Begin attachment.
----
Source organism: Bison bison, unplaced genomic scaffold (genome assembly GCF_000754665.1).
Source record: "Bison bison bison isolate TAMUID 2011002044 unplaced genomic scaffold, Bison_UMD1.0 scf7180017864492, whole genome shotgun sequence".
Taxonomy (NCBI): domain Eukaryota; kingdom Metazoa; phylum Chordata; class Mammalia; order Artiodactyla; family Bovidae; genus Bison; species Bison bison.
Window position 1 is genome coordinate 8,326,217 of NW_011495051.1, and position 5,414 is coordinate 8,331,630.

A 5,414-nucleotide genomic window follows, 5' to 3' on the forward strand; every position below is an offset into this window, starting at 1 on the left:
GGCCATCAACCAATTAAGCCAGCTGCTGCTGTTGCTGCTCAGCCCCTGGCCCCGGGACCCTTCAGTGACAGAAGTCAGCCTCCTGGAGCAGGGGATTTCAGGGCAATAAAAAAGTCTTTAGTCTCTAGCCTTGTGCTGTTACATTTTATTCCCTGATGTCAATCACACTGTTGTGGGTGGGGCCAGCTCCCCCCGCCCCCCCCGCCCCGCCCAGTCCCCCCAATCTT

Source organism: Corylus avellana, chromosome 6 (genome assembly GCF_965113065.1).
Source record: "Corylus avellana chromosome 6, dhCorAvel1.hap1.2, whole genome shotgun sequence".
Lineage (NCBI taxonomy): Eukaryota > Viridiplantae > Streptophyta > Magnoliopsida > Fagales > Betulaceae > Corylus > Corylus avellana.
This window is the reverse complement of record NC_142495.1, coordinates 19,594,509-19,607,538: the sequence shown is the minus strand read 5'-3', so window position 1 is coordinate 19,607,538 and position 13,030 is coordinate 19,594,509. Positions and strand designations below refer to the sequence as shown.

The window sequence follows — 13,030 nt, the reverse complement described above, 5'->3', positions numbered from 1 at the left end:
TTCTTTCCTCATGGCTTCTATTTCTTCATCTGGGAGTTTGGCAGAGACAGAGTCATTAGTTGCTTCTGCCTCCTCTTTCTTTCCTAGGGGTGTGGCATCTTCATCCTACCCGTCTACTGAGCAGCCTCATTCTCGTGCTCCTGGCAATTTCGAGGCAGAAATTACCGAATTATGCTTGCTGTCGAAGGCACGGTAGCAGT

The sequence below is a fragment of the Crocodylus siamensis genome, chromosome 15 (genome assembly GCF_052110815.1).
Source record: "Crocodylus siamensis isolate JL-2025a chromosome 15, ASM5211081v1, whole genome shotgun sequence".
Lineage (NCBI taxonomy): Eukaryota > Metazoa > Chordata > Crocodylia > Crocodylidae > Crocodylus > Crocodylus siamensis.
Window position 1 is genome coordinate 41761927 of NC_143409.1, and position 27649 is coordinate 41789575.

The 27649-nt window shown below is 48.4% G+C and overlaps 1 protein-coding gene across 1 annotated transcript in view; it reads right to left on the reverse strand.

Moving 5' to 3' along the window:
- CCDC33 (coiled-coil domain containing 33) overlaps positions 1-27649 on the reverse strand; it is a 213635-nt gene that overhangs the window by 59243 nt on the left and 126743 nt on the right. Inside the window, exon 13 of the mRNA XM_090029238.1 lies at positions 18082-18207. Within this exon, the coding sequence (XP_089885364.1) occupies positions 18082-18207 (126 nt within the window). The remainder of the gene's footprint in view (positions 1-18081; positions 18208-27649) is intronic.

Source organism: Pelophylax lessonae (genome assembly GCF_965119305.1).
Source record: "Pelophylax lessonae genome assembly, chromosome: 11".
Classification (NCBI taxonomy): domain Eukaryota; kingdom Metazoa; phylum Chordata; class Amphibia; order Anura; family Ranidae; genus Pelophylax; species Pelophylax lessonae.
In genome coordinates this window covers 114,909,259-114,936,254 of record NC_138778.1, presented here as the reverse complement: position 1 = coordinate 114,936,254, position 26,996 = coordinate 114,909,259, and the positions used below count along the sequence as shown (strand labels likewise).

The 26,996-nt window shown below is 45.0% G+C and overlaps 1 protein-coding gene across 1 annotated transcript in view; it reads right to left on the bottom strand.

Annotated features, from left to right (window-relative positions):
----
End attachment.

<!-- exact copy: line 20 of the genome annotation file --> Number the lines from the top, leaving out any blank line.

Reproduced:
Source organism: Pelophylax lessonae (genome assembly GCF_965119305.1).